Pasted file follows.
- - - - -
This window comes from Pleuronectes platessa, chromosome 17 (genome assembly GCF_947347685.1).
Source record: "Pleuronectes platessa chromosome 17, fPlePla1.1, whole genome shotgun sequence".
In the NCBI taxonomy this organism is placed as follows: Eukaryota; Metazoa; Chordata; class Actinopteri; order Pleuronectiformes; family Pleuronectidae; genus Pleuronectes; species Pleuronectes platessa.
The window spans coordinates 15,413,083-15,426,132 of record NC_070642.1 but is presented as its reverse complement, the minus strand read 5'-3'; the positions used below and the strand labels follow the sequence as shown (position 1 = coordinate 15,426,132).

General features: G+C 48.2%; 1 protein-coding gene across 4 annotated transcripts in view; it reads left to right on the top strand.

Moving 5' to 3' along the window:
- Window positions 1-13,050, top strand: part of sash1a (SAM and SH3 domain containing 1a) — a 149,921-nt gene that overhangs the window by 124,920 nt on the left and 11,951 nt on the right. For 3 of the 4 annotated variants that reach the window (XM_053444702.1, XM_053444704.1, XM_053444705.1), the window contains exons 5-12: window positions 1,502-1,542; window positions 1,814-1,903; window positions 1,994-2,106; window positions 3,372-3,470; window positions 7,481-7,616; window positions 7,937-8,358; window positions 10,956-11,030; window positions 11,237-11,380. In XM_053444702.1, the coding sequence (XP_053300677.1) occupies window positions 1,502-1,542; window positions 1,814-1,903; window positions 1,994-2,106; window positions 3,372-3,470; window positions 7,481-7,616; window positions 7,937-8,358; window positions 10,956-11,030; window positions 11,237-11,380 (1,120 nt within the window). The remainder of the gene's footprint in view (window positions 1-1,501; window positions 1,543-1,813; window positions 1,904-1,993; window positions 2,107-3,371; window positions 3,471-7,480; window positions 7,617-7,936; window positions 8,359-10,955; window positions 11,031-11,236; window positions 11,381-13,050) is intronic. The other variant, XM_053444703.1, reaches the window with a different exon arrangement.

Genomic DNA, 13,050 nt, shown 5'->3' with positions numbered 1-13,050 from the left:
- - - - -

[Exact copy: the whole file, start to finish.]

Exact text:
This window comes from Pleuronectes platessa, chromosome 17 (genome assembly GCF_947347685.1).
Source record: "Pleuronectes platessa chromosome 17, fPlePla1.1, whole genome shotgun sequence".
In the NCBI taxonomy this organism is placed as follows: Eukaryota; Metazoa; Chordata; class Actinopteri; order Pleuronectiformes; family Pleuronectidae; genus Pleuronectes; species Pleuronectes platessa.
The window spans coordinates 15,413,083-15,426,132 of record NC_070642.1 but is presented as its reverse complement, the minus strand read 5'-3'; the positions used below and the strand labels follow the sequence as shown (position 1 = coordinate 15,426,132).

General features: G+C 48.2%; 1 protein-coding gene across 4 annotated transcripts in view; it reads left to right on the top strand.

Moving 5' to 3' along the window:
- Window positions 1-13,050, top strand: part of sash1a (SAM and SH3 domain containing 1a) — a 149,921-nt gene that overhangs the window by 124,920 nt on the left and 11,951 nt on the right. For 3 of the 4 annotated variants that reach the window (XM_053444702.1, XM_053444704.1, XM_053444705.1), the window contains exons 5-12: window positions 1,502-1,542; window positions 1,814-1,903; window positions 1,994-2,106; window positions 3,372-3,470; window positions 7,481-7,616; window positions 7,937-8,358; window positions 10,956-11,030; window positions 11,237-11,380. In XM_053444702.1, the coding sequence (XP_053300677.1) occupies window positions 1,502-1,542; window positions 1,814-1,903; window positions 1,994-2,106; window positions 3,372-3,470; window positions 7,481-7,616; window positions 7,937-8,358; window positions 10,956-11,030; window positions 11,237-11,380 (1,120 nt within the window). The remainder of the gene's footprint in view (window positions 1-1,501; window positions 1,543-1,813; window positions 1,904-1,993; window positions 2,107-3,371; window positions 3,471-7,480; window positions 7,617-7,936; window positions 8,359-10,955; window positions 11,031-11,236; window positions 11,381-13,050) is intronic. The other variant, XM_053444703.1, reaches the window with a different exon arrangement.

Genomic DNA, 13,050 nt, shown 5'->3' with positions numbered 1-13,050 from the left: